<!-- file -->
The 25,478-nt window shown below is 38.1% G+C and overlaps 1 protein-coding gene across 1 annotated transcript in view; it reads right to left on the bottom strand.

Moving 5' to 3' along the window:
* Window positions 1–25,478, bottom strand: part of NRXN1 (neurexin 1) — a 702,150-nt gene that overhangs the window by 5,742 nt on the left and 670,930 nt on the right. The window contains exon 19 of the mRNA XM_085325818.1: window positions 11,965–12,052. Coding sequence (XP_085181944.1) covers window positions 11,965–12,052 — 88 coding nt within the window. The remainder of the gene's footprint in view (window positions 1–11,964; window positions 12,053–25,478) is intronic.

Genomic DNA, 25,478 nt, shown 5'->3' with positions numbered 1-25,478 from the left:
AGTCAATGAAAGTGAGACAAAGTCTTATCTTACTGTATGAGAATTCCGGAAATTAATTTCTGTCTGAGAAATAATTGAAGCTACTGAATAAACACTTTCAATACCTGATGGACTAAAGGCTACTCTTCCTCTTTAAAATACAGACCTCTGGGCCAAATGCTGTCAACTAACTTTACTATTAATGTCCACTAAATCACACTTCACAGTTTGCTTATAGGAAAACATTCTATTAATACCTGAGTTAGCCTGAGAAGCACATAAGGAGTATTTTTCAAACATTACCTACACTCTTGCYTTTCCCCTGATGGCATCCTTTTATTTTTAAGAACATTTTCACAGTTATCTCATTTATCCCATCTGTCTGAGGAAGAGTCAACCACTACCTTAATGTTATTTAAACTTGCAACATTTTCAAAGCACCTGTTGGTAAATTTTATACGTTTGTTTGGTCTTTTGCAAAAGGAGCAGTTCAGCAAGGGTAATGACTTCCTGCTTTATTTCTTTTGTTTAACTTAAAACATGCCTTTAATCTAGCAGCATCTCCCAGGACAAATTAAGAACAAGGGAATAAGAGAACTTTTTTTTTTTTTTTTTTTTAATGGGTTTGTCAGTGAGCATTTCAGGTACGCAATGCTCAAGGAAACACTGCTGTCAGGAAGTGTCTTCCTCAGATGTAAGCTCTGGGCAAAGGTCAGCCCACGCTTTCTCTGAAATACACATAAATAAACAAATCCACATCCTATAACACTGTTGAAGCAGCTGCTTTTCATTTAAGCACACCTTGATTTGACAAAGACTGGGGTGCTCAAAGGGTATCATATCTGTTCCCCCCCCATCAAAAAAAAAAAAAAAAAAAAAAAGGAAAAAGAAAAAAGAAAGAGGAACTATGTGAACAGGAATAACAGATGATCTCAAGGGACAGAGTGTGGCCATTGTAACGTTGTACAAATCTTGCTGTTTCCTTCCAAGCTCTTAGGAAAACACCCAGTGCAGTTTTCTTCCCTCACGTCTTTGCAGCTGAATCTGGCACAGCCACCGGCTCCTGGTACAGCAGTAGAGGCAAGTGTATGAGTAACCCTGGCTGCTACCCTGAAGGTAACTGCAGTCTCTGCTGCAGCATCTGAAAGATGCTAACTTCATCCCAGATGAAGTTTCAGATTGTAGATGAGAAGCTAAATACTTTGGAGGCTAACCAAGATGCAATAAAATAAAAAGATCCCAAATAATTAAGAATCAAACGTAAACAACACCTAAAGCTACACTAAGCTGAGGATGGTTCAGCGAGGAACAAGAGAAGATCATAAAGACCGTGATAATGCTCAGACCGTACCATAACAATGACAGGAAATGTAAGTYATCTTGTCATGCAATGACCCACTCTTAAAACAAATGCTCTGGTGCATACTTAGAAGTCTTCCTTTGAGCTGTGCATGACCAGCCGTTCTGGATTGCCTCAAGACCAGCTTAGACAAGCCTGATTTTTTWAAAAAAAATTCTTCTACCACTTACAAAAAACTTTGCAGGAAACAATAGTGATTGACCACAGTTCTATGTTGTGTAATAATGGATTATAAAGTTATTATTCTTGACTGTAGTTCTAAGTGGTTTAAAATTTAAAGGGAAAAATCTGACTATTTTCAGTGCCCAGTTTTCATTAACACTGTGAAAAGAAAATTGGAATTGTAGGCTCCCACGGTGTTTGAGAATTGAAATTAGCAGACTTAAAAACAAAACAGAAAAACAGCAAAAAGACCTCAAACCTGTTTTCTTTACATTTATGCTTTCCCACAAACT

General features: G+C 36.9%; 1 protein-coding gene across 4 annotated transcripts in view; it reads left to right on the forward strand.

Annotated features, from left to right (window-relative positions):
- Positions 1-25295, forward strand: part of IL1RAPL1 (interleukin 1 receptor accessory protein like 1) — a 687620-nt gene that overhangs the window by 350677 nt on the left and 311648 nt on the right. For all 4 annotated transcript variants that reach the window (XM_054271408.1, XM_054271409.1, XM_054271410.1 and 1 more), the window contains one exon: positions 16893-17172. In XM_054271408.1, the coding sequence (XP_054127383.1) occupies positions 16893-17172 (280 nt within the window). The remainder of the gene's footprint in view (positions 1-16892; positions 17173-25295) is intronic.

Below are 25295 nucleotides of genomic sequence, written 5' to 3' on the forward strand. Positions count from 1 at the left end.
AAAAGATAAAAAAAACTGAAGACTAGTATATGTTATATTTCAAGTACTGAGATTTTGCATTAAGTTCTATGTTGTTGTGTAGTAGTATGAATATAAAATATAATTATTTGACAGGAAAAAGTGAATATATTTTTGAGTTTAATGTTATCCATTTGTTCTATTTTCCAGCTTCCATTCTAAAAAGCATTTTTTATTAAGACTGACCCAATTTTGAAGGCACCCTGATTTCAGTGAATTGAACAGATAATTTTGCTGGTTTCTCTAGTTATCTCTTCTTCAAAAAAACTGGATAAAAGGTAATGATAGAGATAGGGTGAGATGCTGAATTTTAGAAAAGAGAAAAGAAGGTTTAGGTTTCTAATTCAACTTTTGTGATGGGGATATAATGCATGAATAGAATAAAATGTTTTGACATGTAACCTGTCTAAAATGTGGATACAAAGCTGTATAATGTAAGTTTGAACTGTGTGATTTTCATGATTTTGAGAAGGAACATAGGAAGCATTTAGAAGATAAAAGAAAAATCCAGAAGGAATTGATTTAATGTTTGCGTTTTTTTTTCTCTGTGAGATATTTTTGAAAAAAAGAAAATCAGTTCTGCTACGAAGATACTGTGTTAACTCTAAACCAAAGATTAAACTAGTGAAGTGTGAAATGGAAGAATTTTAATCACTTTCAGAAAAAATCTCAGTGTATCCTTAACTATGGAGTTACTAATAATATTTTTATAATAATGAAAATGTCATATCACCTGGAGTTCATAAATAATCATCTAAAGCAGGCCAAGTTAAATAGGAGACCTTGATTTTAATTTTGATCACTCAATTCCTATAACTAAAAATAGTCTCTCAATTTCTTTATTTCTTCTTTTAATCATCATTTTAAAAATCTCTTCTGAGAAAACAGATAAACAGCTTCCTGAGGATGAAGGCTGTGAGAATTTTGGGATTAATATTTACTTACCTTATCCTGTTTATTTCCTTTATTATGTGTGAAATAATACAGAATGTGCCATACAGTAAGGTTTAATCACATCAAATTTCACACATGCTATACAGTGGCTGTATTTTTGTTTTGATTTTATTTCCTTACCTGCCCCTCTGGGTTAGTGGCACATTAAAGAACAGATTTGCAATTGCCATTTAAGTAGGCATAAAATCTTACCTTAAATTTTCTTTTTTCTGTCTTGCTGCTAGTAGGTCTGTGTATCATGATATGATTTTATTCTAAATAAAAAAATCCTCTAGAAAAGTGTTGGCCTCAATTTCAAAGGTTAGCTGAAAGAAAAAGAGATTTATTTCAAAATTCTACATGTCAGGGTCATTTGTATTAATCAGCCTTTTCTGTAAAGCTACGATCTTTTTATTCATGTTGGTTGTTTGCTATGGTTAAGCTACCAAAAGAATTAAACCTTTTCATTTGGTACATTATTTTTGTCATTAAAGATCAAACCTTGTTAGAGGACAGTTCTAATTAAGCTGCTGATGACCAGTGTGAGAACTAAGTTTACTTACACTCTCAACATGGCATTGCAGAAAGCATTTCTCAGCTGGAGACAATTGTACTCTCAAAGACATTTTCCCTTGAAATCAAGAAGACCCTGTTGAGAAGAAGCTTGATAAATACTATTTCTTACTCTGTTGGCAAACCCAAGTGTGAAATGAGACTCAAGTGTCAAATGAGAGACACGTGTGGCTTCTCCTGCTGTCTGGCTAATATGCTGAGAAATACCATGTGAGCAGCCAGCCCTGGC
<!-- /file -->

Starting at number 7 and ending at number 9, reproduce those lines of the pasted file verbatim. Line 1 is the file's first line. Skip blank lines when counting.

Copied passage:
Annotated features, from left to right (window-relative positions):
- Positions 1-25295, forward strand: part of IL1RAPL1 (interleukin 1 receptor accessory protein like 1) — a 687620-nt gene that overhangs the window by 350677 nt on the left and 311648 nt on the right. For all 4 annotated transcript variants that reach the window (XM_054271408.1, XM_054271409.1, XM_054271410.1 and 1 more), the window contains one exon: positions 16893-17172. In XM_054271408.1, the coding sequence (XP_054127383.1) occupies positions 16893-17172 (280 nt within the window). The remainder of the gene's footprint in view (positions 1-16892; positions 17173-25295) is intronic.

Below are 25295 nucleotides of genomic sequence, written 5' to 3' on the forward strand. Positions count from 1 at the left end.